Table 15 BLS Alternate Measures of Unemployment
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Table A-15 is where one can find a better approximation of what the unemployment rate really is.
Notice I said "better" approximation not to be confused with "good" approximation.
The official unemployment rate is 7.7%. However, if you start counting all the people who want a job but gave up, all the people with part-time jobs that want a full-time job, all the people who dropped off the unemployment rolls because their unemployment benefits ran out, etc., you get a closer picture of what the unemployment rate is. That number is in the last row labeled U-6.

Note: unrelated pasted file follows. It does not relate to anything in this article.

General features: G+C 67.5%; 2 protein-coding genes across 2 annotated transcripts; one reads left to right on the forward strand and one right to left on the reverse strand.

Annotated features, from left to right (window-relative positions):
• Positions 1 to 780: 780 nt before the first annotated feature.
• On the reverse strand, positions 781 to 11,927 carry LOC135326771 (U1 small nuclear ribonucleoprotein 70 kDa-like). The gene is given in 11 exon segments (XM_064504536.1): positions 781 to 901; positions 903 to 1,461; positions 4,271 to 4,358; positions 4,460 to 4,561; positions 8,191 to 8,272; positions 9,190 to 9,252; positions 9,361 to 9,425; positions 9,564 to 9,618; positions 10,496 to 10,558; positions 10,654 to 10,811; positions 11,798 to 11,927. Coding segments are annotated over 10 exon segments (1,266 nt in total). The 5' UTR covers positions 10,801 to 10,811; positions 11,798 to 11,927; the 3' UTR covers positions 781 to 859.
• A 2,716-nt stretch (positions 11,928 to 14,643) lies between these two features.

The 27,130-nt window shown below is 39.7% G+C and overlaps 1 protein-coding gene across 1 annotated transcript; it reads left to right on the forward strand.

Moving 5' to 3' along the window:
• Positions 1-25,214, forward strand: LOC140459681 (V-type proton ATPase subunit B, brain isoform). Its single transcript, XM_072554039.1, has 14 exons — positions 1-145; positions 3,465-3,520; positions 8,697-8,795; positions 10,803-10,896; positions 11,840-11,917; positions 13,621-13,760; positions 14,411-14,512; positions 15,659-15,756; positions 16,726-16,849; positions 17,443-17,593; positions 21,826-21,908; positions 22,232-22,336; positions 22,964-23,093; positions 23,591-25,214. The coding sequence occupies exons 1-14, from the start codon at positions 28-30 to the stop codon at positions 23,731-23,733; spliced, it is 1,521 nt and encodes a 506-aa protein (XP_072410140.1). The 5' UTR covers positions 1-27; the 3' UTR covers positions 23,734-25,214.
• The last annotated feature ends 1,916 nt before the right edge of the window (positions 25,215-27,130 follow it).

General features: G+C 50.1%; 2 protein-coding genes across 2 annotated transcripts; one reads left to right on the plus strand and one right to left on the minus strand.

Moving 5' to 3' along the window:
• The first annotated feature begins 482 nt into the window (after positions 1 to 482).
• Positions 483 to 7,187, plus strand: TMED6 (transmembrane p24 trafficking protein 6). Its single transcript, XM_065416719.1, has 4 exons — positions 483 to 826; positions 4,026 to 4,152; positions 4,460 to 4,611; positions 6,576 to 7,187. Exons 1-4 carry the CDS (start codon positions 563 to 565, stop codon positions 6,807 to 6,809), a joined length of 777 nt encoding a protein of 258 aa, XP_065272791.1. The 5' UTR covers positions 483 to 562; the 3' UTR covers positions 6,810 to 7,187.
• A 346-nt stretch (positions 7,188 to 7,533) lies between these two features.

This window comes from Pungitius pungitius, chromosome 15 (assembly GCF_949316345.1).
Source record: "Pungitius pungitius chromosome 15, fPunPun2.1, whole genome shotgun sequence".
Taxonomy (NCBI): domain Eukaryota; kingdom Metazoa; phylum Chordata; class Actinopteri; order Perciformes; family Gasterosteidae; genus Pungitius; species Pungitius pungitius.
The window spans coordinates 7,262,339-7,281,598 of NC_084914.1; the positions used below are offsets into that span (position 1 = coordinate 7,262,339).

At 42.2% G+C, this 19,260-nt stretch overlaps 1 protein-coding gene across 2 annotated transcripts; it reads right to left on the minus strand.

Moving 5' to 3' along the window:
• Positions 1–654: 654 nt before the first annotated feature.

U-6 is much higher at 14.3%. Both numbers would be way higher still, were it not for millions dropping out of the labor force over the past few years.
Duration of Unemployment
Long-term unemployment remains in a disaster zone with 38% of the unemployed in the 27 weeks or longer category.
Grossly Distorted Statistics
Given the complete distortions of reality with respect to not counting people who allegedly dropped out of the work force, it is easy to misrepresent the headline numbers.
Digging under the surface, much of the drop in the unemployment rate over the past two years is nothing but a statistical mirage. Things are much worse than the reported numbers indicate.